Cist at Agower, Lower Calary

O S map of the townland of Lower Calary where Agower cist was found
From O S maps -
Image of Sugar Loaf from Greystones - Cist was found on the southern slopes of the Sugar Loaf
From the National Library of Ireland online Collection

A cist is an ancient coffin or burial chamber made from stone or a hollowed tree. The cist at Agower was found in the townland of Calary Lower near Downshill and is a polygonal cist. The cist was discovered in 1938 by a ploughman named Jack Carey who worked for a local farmer named Mr. Norman Fox. The cist was located on the southern slope of the Great Sugar Loaf, near the source of the Vartry River. The cist contained an encrusted urn and cremated bones of a child. The cist is thought to be from the latter phase of the Early Bronze age, about 3,700 years ago.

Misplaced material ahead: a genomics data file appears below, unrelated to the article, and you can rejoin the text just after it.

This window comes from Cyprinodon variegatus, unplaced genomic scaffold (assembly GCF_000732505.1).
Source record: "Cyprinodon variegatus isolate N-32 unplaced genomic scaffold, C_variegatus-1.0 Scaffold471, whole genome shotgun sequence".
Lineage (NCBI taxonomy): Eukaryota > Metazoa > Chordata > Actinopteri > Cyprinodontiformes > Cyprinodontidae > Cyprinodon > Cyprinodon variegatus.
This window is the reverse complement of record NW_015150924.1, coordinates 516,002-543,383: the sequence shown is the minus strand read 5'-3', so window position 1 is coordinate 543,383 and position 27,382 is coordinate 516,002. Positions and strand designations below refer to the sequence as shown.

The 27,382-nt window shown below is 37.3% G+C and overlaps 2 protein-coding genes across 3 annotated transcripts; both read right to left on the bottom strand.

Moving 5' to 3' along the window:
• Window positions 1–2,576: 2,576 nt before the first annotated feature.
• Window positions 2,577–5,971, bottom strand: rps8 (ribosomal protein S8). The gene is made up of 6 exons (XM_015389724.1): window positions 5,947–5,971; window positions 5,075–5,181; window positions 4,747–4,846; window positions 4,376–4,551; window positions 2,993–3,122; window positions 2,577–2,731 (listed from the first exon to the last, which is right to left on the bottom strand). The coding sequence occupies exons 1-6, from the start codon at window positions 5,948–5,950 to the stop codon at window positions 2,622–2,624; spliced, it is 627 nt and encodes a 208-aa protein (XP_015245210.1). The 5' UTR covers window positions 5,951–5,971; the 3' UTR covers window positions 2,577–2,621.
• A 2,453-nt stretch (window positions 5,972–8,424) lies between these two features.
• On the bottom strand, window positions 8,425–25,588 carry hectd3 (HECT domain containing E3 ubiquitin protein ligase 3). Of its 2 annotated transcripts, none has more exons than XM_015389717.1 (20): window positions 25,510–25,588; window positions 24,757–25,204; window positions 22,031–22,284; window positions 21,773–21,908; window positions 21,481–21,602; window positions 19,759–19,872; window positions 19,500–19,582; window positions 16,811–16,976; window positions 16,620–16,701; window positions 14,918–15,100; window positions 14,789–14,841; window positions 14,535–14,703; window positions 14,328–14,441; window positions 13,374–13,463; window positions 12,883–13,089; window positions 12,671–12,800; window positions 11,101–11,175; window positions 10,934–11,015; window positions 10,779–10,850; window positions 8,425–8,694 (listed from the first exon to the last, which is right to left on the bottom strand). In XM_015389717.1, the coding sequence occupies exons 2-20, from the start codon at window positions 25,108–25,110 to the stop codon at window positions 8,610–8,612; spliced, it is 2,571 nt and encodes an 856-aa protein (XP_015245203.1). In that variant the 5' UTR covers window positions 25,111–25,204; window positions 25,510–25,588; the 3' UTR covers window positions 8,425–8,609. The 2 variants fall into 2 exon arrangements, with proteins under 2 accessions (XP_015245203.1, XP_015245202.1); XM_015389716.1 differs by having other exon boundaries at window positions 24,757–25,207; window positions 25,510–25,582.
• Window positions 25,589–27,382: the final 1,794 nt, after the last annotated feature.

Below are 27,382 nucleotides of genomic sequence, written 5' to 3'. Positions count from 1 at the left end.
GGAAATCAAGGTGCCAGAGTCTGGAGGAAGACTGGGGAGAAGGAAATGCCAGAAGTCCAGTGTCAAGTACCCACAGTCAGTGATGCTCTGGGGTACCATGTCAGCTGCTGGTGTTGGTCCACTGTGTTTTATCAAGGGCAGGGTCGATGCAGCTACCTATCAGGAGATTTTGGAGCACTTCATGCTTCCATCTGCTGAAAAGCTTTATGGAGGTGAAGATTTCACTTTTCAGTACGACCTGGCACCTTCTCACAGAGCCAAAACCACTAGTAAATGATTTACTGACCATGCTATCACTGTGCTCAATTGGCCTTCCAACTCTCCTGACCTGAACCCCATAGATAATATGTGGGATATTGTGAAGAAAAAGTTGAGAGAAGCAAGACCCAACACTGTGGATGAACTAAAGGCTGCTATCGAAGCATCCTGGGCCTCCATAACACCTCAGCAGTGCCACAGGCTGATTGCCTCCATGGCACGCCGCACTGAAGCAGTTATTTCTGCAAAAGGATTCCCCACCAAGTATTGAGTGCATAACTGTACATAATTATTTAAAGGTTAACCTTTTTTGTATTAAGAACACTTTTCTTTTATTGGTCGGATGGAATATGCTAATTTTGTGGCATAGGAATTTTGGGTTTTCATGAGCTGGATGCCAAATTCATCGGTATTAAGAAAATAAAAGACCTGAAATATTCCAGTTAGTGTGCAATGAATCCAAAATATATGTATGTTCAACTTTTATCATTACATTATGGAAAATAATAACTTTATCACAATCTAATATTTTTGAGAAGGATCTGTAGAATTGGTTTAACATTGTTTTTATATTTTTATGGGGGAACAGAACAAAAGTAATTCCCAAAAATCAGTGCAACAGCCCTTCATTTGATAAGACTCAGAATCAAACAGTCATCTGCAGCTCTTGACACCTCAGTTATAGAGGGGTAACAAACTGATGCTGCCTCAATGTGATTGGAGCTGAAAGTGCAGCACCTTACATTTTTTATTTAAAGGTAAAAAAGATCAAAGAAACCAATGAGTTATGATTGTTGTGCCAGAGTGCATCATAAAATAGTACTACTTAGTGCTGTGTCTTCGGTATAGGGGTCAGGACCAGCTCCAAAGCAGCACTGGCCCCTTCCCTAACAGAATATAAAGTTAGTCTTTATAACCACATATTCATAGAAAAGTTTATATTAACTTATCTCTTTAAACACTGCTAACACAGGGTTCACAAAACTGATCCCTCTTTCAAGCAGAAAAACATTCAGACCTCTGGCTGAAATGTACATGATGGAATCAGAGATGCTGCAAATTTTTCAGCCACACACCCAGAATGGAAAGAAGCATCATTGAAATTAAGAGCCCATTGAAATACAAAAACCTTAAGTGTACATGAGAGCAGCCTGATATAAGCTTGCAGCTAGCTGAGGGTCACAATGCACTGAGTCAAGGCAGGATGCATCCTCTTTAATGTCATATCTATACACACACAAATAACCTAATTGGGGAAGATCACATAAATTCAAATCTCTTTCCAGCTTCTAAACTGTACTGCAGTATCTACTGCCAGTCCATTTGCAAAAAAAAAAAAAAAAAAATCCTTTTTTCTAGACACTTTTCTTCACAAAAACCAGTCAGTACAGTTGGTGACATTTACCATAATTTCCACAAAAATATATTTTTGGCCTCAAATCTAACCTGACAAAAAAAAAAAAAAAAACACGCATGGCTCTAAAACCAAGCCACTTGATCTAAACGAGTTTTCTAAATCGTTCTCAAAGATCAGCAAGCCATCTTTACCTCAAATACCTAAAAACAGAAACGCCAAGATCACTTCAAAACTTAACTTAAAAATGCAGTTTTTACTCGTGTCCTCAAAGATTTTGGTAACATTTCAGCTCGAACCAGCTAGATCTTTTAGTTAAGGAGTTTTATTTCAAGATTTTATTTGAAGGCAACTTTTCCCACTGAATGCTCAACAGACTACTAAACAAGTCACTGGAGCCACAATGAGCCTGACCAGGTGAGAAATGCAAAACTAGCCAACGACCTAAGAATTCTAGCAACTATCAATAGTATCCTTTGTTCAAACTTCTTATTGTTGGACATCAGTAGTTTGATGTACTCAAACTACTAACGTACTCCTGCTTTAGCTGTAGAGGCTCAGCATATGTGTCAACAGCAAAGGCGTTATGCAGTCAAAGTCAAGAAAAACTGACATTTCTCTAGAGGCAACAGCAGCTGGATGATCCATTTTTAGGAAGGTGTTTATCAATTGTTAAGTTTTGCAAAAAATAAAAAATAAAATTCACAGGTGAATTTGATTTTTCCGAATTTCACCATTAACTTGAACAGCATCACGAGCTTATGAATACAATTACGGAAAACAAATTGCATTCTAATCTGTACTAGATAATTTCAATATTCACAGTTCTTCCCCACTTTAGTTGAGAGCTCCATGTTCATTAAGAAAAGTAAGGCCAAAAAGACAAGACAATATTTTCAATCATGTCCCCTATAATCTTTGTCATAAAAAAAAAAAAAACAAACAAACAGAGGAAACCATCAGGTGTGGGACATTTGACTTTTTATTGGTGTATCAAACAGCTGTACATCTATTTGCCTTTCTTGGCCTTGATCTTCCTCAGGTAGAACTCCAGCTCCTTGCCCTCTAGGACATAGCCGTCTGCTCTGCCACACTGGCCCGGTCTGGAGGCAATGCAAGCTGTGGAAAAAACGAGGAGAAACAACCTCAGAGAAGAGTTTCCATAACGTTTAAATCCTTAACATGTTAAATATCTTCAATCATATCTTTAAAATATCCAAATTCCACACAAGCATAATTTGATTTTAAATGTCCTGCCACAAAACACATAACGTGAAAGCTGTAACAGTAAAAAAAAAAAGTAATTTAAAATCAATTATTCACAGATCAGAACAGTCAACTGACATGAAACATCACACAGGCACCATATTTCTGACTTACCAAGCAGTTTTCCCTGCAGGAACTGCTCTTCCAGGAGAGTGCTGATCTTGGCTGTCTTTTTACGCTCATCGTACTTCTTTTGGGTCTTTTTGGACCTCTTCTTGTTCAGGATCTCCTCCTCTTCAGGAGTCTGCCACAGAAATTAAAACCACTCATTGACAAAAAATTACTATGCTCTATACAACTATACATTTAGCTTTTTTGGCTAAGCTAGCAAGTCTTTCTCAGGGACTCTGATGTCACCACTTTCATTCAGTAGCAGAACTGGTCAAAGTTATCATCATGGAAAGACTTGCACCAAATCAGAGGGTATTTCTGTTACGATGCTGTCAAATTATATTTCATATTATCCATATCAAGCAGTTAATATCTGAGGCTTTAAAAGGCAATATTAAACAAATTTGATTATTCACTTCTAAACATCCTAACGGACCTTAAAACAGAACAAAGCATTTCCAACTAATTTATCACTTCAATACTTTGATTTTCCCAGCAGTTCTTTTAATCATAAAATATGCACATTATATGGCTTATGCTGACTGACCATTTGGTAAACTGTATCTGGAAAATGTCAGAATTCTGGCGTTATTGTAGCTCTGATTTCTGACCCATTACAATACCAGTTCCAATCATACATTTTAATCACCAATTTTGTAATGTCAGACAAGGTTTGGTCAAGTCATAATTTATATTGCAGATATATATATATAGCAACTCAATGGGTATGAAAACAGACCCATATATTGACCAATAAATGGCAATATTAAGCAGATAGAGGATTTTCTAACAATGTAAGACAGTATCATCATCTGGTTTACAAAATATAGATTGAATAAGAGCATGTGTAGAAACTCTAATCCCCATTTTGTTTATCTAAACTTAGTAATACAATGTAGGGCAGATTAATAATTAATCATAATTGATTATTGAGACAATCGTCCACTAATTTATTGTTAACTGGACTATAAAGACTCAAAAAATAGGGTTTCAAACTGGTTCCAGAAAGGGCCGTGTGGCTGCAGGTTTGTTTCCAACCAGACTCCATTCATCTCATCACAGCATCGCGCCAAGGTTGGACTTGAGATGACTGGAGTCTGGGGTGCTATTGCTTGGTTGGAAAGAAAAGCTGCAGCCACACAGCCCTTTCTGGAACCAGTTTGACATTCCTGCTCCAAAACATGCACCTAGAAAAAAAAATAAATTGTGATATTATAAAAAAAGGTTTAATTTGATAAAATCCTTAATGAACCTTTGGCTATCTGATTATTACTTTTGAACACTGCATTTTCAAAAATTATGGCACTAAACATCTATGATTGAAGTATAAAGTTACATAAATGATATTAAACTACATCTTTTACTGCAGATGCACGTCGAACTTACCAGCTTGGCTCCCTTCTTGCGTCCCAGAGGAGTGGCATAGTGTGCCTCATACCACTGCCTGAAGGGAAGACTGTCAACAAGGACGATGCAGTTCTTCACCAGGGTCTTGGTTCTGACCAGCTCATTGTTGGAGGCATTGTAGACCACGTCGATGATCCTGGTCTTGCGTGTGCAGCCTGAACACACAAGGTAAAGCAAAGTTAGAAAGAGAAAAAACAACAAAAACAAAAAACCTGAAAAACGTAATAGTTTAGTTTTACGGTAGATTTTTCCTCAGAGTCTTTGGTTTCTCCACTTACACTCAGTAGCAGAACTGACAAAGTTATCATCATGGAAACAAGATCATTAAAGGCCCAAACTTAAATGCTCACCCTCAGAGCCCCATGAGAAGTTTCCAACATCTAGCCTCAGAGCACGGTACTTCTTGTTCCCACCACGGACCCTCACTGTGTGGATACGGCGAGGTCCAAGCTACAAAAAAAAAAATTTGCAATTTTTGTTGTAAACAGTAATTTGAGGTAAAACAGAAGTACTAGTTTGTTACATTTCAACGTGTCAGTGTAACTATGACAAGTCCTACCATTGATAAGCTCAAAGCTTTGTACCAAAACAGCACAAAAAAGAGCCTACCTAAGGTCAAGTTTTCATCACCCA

The cist was constructed by placing seven slabs on end in a pit to form a rough circle of approximately 60 cm in diameter. The floor had two slabs. The urn was broken and, in many pieces, though most of the fragments were recovered. The urn measures 36 cm diameter and 38 cm in height and is held in the collection of the National Museum of Ireland.


Price, Liam The Price Notebooks, Volume 1 and Volume 2, (editors Christiaan Corlett and Mairead Weaver), An Roinn Comhshaoil agus Rialtais ítiúil / Department of the Environment and Local Government, 2002

Neary, Patrick, Bronze Age find still poses many questions, Bray People – Thursday 07 September 1995, page 21

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